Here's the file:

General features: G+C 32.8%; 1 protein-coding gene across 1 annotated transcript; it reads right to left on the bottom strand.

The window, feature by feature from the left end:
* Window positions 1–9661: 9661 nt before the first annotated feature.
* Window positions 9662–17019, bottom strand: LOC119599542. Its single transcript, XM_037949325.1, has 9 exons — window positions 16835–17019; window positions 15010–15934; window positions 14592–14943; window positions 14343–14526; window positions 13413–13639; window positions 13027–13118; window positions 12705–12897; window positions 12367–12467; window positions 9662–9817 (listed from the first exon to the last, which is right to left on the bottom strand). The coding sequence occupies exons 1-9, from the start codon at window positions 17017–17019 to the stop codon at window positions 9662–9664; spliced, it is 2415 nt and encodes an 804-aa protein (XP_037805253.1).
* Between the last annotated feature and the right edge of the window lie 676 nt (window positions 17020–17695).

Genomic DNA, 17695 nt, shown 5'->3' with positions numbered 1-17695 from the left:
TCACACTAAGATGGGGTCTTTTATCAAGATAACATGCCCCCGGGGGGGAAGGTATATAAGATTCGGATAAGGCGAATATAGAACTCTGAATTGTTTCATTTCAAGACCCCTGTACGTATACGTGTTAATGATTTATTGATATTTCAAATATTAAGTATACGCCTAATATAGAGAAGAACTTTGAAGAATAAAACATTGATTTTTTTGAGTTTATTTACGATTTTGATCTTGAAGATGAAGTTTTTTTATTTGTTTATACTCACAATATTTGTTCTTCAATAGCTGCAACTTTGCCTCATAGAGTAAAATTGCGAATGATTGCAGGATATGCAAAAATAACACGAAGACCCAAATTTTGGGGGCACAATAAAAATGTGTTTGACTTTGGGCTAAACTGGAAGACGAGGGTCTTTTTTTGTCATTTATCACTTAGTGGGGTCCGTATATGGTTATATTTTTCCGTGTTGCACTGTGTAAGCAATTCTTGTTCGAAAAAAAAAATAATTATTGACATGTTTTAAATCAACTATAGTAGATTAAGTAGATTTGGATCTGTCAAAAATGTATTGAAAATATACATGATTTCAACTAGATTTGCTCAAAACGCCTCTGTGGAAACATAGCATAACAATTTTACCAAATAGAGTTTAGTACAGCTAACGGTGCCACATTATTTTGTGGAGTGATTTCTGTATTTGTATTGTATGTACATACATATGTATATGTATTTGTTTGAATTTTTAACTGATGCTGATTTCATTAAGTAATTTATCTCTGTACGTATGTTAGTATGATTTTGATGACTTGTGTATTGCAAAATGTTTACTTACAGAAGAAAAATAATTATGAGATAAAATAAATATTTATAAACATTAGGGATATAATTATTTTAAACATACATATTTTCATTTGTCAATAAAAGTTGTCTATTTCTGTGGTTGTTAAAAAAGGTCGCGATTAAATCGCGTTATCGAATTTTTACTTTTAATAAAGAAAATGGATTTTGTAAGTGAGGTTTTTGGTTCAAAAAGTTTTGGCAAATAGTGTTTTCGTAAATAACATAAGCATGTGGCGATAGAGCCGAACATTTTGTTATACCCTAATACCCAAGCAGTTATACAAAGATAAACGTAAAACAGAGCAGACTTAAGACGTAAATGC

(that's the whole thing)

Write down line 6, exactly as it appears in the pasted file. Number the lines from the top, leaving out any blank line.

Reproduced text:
Genomic DNA, 17695 nt, shown 5'->3' with positions numbered 1-17695 from the left: